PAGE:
My mother women-ed a community garden , on my grandmothers's vacant property, behind our house, which sadly now is grounds to two McMansions.  She provided the garden with water from our outdoor faucet.  The gardens yielded a large portion of our veggies during the warm months.  I grew up in Northern California, so that was a good portion of the year.  My mother supplemented with traded veggies from a few friends and neighbors.  There was Percy, who had amazing greens, okra, shelled peas, beans and fruit.  Then there was Mr. Yee, who owned a local BBQ shop and was the father of one of my brothers close friends.  My mother and he enjoyed speaking about plants; both had amazing green thumbs.  I tagged along as always and took in parts of their conversations, coupled with drifting off into an awestruck "wander" around his yard.  He had an oasis in his backyard of fruit trees; he had grafted himself!  Then there was my grandmother, who lived four houses away; she was always good for a years stock of plum and apricot-pineapple jams, and kept us stocked in lemons!  The concept of paying for lemons was difficult for me when I moved to the East Coast.  Typically, the community gardeners had excess, so there was always freebies to use up and often my mom would place a box by the sidewalk in front of our home, that said "Take These".  Joggers, bikers and people walking their dogs in the morning, would pass by and snatch them up.  Whatever we needed to fill in, the local Co-op provided.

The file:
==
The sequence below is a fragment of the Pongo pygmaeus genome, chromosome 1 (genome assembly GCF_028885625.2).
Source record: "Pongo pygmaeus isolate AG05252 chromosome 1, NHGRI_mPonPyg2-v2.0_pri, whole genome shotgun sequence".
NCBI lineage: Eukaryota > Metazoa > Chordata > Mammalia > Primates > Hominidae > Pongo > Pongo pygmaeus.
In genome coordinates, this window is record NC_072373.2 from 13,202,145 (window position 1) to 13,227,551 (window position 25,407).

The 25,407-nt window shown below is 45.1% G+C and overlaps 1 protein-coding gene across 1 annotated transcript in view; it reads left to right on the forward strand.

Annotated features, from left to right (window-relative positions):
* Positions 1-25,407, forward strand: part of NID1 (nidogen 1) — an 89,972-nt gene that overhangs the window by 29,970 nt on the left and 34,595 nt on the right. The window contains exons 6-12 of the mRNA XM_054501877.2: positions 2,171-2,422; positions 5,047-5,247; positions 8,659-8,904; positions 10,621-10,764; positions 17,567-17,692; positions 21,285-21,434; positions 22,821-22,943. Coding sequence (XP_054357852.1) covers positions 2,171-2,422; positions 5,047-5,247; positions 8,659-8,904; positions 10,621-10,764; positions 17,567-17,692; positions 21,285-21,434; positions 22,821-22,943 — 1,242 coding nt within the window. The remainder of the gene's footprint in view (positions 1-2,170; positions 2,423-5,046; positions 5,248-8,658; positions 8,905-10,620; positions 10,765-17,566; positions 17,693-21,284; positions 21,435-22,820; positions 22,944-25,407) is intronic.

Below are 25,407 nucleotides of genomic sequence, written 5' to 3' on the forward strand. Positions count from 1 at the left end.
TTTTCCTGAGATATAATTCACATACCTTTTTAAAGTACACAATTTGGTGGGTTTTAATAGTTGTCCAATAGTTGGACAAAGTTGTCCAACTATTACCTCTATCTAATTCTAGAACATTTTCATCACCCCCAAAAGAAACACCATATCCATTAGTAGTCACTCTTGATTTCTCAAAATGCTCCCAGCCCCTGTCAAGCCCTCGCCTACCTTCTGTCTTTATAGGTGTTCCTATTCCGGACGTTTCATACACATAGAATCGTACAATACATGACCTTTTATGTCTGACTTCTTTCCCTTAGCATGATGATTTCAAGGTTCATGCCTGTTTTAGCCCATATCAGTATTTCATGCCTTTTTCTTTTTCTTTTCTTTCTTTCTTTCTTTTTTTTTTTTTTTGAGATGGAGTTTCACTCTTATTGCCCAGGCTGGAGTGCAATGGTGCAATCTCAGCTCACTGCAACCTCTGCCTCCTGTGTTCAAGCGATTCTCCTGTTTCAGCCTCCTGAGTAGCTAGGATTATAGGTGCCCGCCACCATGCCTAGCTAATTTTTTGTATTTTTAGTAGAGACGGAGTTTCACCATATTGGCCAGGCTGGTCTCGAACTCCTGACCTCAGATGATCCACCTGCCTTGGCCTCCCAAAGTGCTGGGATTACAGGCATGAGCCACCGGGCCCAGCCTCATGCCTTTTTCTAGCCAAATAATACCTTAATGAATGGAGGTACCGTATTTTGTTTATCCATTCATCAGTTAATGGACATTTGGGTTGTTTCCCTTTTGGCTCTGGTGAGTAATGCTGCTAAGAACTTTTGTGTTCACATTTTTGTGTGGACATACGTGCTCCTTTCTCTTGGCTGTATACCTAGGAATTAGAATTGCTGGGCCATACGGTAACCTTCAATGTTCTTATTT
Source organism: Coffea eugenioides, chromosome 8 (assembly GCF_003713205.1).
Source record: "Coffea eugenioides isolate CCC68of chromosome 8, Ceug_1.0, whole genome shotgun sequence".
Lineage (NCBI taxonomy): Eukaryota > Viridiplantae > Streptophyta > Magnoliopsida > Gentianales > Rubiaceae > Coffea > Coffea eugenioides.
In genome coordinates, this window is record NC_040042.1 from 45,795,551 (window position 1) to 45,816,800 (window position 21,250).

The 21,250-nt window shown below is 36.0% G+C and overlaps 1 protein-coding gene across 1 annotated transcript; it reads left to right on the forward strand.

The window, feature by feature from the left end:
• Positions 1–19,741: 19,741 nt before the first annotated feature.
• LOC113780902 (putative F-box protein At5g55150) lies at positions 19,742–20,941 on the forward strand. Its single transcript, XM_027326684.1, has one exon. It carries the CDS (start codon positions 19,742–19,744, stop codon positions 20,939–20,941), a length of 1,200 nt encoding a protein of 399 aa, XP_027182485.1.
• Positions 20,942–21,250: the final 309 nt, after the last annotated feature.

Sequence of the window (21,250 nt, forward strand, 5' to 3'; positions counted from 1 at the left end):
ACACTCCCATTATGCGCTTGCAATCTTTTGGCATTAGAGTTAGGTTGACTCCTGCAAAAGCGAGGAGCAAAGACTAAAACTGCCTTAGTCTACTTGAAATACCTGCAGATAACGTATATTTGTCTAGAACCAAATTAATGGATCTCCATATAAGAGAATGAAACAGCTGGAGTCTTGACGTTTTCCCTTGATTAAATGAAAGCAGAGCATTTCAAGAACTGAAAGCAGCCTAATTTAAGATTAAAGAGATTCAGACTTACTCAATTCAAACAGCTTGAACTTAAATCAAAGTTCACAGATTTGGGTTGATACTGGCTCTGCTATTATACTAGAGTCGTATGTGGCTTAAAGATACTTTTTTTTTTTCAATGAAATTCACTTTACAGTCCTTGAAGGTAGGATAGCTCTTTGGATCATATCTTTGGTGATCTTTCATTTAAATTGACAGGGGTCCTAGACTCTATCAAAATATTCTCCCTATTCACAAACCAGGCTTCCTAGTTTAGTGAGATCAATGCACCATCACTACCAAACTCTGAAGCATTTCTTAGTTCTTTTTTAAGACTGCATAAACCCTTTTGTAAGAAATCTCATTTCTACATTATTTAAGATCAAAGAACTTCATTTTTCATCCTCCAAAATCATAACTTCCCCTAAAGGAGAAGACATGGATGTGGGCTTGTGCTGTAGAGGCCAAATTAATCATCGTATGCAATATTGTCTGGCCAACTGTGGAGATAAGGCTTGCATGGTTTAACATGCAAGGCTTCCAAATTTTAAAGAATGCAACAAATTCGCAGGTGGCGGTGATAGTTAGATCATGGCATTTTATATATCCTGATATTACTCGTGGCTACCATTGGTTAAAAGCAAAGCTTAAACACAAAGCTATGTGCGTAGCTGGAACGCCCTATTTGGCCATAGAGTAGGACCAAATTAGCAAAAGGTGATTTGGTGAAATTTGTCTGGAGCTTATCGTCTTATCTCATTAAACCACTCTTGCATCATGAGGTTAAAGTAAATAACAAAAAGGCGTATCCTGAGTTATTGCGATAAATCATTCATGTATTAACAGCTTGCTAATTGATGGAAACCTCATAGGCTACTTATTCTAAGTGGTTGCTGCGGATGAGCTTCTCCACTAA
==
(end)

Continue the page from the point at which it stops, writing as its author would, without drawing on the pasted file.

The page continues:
My mother seemed to feel obligated to provide meat at the table, for my father.  There was often a banter that went back and forth regarding meat.  I always wanted to know why my dad always ate meat for dinner and I thought it was gross.  From what my child mind could grasp, meat was for men, it was heavily equated with manhood and success.  I think I grew up with the thought that men and women were designed differently, such that females did not need meat.  During that period of my life, one did not eat a large amounts of meat though.  Meat was expensive and plant-based products, unlike now, were extremely cheap. If you could afford meat regularly, in some circles it seems it was equate with having "made it".  As my mother got older, she was pressed by doctors to increase her meat intake, as doctors did not know what we do now.  In the end she was sort of warn down on and loosened her standards to embrace an omnivore lifestyle. avoid this outcome